Sherlock Holmes, the fictional detective with powerful observation and deductive qualities, is dramatised on the BBC television again over the festive period. The famous detective stories have stood the test of time and remain as popular today as they were when first published between 1887 and 1926 by Sir Arthur Conan Doyle. To own a first edition of the adventures of Sherlock Holmes and his partner, John Watson, is quite special.
Conan Doyle created 60 detective stories between 1887 and 1927. The Adventures of Sherlock Holmes, The Memoirs of Sherlock Holmes, The Return of Sherlock Holmes, His Last Bow and The Casebook of Sherlock Holmes contain 56 of the stories and the remaining four stories were published as stand alone novels. Conan Doyle was a prolific writer and his medical, political and spiritual interests provided an ample source of material for publication.
Sherlock Holmes was created in 1887 whilst Doyle was combining writing with his struggling medical profession. His first script, The Study In Scarlet, was rejected by several publishers and was finally bought for a mere £25 for publication in Beeton’s Annual Christmas Annual to little acclaim. His second detective story, The Sign of Four, did little better in the Lippincott’s Monthly Magazine in 1889. Conan Doyle tried again with The Strand Magazine proposing new adventures for the detective. Conan Doyle secured a contract for an additional 6 stories at a rate of one per month. The public response to his stories was meterioc and he was able to renounce his medical career and focus entirely on his love of writing.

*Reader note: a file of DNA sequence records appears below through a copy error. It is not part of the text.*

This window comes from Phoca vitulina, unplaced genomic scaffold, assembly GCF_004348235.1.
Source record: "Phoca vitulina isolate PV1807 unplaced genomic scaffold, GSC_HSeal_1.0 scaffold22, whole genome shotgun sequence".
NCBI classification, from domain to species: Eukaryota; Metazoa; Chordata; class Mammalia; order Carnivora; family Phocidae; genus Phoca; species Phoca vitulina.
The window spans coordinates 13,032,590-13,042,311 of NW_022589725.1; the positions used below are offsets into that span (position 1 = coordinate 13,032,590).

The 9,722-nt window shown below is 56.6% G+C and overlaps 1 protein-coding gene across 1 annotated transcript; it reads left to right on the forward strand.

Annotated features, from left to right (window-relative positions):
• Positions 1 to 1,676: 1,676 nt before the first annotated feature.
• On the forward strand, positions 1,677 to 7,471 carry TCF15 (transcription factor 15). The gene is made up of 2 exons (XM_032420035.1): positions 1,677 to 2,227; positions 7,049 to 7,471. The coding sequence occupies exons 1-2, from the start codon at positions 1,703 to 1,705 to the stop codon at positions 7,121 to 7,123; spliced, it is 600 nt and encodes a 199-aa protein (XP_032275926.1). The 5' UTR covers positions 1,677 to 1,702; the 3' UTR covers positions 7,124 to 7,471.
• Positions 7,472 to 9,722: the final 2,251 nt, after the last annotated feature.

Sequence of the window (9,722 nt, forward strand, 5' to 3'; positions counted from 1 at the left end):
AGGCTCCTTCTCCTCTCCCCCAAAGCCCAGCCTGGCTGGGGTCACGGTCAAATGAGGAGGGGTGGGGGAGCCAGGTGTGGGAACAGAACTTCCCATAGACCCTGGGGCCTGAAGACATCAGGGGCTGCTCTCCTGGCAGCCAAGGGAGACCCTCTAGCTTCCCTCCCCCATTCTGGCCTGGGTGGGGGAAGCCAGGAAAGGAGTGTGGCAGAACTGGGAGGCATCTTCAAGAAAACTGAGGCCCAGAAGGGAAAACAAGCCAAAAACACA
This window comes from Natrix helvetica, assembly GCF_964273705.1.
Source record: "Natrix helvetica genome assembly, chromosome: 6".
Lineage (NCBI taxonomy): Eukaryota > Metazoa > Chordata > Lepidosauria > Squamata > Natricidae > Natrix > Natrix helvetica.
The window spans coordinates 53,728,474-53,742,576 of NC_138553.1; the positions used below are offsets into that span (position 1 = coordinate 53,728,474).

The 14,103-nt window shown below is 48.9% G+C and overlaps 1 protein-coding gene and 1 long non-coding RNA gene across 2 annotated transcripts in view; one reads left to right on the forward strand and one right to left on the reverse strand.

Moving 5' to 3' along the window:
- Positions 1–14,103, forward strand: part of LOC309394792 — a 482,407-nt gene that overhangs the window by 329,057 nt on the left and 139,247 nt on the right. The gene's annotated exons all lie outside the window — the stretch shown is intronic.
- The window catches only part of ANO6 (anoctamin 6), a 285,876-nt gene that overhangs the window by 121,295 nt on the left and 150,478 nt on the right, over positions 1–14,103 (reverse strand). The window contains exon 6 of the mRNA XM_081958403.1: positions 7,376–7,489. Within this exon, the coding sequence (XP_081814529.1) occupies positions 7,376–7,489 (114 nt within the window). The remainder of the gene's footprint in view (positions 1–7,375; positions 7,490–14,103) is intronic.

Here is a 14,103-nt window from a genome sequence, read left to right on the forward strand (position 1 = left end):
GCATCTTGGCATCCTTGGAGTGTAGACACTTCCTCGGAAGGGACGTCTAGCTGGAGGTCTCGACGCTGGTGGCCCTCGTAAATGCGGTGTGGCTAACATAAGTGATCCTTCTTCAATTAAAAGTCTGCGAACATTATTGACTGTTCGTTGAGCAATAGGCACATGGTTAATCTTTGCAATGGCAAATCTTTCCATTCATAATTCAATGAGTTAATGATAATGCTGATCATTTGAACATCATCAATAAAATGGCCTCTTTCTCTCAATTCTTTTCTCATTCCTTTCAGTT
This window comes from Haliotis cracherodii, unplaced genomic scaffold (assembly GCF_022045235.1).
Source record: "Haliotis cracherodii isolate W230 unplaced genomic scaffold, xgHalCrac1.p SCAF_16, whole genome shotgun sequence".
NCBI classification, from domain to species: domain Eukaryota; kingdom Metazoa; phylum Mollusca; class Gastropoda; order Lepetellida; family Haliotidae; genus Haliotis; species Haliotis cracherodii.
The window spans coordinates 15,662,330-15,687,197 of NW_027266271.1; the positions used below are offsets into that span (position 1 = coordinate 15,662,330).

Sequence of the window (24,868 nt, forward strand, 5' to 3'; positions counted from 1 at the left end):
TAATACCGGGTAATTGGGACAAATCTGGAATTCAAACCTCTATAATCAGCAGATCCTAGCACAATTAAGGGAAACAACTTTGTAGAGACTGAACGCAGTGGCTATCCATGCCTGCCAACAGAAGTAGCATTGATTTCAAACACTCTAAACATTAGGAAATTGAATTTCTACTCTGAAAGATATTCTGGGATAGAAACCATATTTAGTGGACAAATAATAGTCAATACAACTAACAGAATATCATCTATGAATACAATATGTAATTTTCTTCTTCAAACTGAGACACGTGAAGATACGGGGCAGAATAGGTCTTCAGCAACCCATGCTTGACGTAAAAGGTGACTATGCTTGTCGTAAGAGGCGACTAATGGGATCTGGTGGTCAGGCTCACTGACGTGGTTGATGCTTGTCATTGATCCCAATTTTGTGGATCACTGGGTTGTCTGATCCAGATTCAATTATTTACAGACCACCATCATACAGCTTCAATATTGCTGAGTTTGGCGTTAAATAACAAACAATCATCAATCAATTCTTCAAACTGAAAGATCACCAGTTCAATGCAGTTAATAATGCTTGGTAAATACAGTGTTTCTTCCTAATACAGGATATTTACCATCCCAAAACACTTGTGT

The success of the Holmes stories however, came at a price as the public and his publishers demanded further detective plots. Doyle wanted more public recognition for his notable other literary works and is reported to have commented to his mother, “I plan to kill Holmes in the sixth adventure. He prevents me from thinking to better things.” Doyle moved to Davos in Switzerland in 1892 for reasons of his wife’s health. After writing a further 12 new detective mysteries there the final and dramatic end of Holmes was set in the Reichenbach Falls. Against public opinion Holmes was finally killed off there by Professor Moriarty in The Adventures of the Final Problem. Doyle spent the next few years pursuing his literary career in political and historical works, earning him a knighthood.
However, the public would not forget Sherlock Holmes and The Strand Magazine continued to publish the detective adventures. An American publisher persuaded Conan Doyle to resurrect the detective for a considerable sum of money. Thirty four new stories were published between September 1903 and March 1927. Conan Doyle seemed to have satisfied the public thirst for Sherlock Holmes and was he able to pursue his political and spiritual interests for the remainder of his career.
What seems remarkable is the public appetite for the detective adventures continues and has never waned. The images and stories from the books are as compelling and as fresh as they were when first published.
To see our first edition publications of Arthur Conan Doyle click here.